Lawmakers call for probe into impact of self-driving trucks on jobs

By Jami Jones, Land Line managing editor | Thursday, April 27, 2017

Autonomous vehicles and all the technological wizardry seems to be capturing headlines left and right. One pesky question that truckers have been asking and worried about is finally getting its day.

What happens to all the people who make a living driving trucks if the trucks don’t need drivers?

That’s the core question of a letter drafted by Sen. Susan Collins, R-Maine, and Sen. Jack Reed, D-R.I., who are respectively the chairman and the ranking member of the Senate Subcommittee on Transportation, Housing and Urban Development.

The letter, sent April 25 to the Government Accountability Office, calls for an inquiry into the impact automated vehicles will have on the trucking-related workforce.

“The transition to the greater user of automated vehicles raises questions about the future of our national and regional economies and workforce,” the pair wrote in the letter. “Currently nearly 2 million people earn their living operating and repairing heavy trucks and tractors.”

Collins and Reed also noted that many trucking-related jobs are held by individuals in rural areas. A disruption in trucking employment could lead to those individuals and regional economies being “severely impacted.”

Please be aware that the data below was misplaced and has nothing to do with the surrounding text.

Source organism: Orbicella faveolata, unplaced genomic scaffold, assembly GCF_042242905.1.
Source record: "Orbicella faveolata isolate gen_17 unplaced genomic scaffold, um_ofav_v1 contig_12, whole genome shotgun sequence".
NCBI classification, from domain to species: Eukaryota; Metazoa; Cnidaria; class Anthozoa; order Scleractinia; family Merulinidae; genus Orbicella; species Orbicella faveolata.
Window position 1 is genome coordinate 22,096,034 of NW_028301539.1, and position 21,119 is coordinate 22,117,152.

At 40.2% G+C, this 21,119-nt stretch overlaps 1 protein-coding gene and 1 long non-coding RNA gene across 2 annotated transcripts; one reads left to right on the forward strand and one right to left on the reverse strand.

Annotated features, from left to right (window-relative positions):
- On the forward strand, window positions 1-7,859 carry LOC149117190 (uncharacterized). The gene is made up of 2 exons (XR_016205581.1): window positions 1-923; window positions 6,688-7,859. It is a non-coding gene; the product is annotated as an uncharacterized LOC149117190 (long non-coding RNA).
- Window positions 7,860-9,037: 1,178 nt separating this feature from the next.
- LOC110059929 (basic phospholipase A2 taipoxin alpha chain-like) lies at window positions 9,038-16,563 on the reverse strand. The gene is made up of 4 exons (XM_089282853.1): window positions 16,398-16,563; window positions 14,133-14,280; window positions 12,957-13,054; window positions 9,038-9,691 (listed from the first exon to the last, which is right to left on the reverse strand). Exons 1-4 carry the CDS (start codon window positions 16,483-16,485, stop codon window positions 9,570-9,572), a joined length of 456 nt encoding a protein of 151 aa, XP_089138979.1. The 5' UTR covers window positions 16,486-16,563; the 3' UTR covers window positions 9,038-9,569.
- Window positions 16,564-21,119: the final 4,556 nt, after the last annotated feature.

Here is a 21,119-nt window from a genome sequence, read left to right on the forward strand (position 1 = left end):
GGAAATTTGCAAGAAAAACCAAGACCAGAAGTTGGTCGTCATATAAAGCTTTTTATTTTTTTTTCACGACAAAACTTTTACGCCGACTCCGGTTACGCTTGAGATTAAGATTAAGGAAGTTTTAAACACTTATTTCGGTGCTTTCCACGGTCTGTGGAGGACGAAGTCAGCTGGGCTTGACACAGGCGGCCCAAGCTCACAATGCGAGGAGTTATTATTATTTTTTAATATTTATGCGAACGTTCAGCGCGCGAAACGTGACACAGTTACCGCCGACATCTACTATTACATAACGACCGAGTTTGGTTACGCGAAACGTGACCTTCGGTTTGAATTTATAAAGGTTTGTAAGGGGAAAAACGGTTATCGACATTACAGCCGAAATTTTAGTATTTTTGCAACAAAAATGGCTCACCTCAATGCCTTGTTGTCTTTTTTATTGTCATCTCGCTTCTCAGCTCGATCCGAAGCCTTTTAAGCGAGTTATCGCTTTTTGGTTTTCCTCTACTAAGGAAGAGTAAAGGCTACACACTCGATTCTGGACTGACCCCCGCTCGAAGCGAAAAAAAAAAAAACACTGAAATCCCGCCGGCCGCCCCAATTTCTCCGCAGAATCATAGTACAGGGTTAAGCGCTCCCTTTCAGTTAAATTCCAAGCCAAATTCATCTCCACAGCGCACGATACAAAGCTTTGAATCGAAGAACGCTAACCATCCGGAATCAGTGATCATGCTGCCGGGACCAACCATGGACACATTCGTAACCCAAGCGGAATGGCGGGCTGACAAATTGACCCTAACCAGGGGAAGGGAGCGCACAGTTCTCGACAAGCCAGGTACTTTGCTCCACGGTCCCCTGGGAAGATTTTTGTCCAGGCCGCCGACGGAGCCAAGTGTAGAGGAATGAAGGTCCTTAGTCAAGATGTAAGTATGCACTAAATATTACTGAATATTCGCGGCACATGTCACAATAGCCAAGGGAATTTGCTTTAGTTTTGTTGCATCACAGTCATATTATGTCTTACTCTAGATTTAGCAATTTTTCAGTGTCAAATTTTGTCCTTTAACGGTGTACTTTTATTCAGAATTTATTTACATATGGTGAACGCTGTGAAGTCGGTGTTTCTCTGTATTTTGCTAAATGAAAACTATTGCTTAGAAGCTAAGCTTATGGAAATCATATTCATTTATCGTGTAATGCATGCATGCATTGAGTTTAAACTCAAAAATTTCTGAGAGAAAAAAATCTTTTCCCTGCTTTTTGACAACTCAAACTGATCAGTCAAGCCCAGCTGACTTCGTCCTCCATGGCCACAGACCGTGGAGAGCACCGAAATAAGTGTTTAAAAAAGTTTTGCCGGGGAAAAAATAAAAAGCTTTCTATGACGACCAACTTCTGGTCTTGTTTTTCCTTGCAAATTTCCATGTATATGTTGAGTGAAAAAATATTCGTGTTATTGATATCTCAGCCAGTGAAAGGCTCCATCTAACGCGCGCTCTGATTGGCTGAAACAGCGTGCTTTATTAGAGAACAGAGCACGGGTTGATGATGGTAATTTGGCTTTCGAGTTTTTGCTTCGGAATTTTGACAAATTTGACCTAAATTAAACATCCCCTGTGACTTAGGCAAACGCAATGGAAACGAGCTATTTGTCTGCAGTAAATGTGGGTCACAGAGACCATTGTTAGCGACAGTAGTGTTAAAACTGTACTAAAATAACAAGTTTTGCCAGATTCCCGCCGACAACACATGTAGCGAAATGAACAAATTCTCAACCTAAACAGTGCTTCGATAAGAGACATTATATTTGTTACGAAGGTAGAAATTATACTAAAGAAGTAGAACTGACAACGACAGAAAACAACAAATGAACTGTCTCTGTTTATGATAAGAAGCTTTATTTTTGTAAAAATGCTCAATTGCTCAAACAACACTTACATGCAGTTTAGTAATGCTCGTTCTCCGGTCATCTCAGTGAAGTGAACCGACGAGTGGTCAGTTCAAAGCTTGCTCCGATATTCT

The pair is asking the GAO to delve into not only the effects automated trucks will have on truck driver jobs, but how fast it will happen. Going beyond what the employment prospects are for humans with the rise of the machines, they also want to know what skills and training will be needed to operate and maintain the vehicles.

The letter also highlights the Workforce Innovation and Opportunity Act programs. These are designed, among other things, to help people improve their prospects in the job market and to assist displaced workers in obtaining new skills.

Collins and Reed also want the GAO to look into how these federally-funded jobs and training programs – particularly in the rural regions most likely to be hit hardest – are preparing to assist drivers put out of work by the self-driving trucks.

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